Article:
1. 1) Objectively speaking, the U.S. economy — and the richest of the rich — have pretty much always done better the higher the highest marginal tax rate has been. There is no historical support for the claim that higher marginal tax rates slow the economy or discourage people from trying to make more money. This is one of the many completely bogus talking points which conservatives have used the Big Lie technique to convince people it’s true, when it simply isn’t.

      2) Regarding “If I only got to keep 51.4 cents for every dollar I made,” please learn how marginal tax rates work. You don’t only get to keep 51.4 cents for every dollar you make; you only get to keep 51.4 cents for every dollar you make over a million dollars a year. And, of course, because of all the tax dodges and deductions that are available to rich people, it actually isn’t even that bad. And the one fact that doesn’t change is, if you make more money, you get to keep more money.

      Higher taxes do not dissuade people from trying to earn more money. They simply don’t. Fact.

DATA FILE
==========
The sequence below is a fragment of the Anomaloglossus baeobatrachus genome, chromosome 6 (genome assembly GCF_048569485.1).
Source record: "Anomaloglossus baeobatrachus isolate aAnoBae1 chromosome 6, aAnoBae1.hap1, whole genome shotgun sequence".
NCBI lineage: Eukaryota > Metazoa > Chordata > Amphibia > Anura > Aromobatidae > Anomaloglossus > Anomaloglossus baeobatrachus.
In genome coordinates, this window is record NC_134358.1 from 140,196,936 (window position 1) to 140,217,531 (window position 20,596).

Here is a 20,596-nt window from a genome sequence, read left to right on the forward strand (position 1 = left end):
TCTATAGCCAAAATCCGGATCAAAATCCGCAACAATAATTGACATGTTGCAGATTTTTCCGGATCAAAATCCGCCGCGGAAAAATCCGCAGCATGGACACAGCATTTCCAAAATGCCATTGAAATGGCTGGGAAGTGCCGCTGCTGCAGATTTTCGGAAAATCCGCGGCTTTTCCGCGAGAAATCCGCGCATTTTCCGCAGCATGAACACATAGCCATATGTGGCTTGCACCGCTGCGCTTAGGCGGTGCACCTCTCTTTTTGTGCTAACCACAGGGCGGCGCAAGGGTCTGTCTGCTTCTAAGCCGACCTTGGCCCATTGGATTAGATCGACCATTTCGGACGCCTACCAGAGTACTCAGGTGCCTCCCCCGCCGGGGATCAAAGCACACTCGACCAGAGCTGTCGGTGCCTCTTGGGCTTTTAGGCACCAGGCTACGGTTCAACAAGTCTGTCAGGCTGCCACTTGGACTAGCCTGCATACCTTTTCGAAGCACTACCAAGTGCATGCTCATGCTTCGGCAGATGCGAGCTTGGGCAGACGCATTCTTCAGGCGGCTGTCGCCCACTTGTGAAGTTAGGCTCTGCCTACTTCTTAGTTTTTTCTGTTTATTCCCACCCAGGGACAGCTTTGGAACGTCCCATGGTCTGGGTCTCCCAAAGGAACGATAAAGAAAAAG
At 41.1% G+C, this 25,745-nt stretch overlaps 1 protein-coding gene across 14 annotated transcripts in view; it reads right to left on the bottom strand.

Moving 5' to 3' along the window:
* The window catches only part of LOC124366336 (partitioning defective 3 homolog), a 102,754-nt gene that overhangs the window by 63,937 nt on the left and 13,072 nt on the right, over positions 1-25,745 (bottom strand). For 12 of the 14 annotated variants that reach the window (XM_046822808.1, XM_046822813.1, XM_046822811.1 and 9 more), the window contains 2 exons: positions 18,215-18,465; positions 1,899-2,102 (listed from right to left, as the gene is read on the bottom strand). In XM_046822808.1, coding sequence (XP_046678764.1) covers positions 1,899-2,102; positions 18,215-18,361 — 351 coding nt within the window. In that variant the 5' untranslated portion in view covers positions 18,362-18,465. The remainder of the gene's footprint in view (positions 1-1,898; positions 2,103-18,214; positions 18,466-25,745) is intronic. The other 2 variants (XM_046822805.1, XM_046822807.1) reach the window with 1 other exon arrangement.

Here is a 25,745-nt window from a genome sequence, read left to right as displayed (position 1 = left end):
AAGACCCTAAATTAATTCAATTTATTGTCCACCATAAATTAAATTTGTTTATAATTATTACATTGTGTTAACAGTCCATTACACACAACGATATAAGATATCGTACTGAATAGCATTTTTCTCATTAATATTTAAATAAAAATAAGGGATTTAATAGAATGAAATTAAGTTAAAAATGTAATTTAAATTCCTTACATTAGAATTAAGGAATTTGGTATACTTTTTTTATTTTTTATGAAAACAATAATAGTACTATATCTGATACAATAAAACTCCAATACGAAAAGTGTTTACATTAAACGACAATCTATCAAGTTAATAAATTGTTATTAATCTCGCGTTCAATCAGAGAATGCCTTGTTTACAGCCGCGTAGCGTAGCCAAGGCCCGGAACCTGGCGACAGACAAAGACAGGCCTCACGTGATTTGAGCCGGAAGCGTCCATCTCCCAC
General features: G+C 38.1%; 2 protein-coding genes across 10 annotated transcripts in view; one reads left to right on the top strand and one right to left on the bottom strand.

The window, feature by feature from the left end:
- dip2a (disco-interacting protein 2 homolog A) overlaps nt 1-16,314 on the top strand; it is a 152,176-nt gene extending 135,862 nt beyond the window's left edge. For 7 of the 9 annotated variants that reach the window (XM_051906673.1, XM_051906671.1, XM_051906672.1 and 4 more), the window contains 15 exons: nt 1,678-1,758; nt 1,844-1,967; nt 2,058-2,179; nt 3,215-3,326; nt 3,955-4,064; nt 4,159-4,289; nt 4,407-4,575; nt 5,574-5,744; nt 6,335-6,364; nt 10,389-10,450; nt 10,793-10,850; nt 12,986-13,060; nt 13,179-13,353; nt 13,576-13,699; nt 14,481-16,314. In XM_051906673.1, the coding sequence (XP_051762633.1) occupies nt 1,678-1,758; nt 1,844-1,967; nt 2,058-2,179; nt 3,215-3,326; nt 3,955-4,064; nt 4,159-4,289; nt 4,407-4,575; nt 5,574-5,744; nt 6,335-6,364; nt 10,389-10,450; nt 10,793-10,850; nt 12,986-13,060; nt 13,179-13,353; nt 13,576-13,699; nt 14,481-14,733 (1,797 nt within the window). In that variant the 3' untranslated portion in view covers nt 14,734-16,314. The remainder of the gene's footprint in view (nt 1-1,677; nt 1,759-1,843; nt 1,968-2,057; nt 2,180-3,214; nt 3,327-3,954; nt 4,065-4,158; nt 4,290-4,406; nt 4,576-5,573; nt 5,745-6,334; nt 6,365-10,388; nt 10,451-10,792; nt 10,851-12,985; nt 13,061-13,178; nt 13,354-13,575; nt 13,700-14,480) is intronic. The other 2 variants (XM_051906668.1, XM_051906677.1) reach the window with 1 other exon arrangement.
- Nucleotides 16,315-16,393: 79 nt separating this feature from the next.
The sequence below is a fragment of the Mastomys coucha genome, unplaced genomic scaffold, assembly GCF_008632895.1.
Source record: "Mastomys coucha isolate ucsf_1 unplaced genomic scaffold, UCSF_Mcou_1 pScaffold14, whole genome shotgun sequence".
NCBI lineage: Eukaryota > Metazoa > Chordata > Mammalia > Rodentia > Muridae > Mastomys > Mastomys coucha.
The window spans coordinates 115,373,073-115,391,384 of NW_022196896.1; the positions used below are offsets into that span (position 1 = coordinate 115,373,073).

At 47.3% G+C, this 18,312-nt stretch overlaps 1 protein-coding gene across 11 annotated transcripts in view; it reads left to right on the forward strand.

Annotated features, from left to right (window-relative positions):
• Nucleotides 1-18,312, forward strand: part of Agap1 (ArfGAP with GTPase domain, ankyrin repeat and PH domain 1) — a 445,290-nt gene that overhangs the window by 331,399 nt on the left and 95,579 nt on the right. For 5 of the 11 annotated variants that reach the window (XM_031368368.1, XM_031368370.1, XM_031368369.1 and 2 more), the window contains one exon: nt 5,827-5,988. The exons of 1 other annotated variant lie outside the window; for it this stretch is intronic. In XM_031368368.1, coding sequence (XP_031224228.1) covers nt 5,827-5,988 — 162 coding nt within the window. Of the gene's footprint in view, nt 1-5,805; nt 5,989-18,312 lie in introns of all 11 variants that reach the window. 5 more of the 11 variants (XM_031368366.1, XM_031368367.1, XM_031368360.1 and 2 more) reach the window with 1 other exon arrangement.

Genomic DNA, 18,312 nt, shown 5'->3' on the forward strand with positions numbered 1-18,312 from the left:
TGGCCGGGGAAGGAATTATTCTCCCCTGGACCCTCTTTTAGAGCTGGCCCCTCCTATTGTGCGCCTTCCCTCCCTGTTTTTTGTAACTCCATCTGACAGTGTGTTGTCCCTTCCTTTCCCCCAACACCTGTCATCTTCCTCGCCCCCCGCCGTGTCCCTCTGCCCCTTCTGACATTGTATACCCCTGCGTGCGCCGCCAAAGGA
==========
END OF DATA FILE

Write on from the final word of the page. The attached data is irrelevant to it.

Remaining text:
1. Excellent points here and elsewhere Jonathan. The kind of specious arguments that Mr. Aylward makes hold too much sway with those who are not thoughtful, the result being a quality of life that is deteriorating for the majority of us.

  17. Go look at what has happened in other states where this type of a tax was approved and imposed. The high earners simply moved – themselves and their companies – to other states, with a huge net LOSS in state revenues. Is that what you really want? Hey folks, New Hampshire is next door with NO INCOME TAX. People don’t move there from Massachusetts for the weather. They move there to avoid Massachusetts taxes. Increasing taxes on millionaires might sound good to people who don’t make that much money but just think things all the way through and you will see that this is a net negative impact on our total tax revenues. Higher taxes is not the problem, folks – we need to encourage entrepreneurs and big businesses like GE to come to our state to make Massachusetts the envy of all other states in the nation. So please think about the repercussions of this silly and business killing proposal before just accepting it in knee jerk fashion. Total state tax revenues will decrease, we will lose jobs and companies will relocate to New Hampshire. Is that what you really want?

    1. Mr. Aylward, can you please provide a concrete citation to a single state in which the fear you are promulgating has actually happened. Not vague, “Go look” pronouncements. You’re the one making this argument, so it’s incumbent upon you to promote it.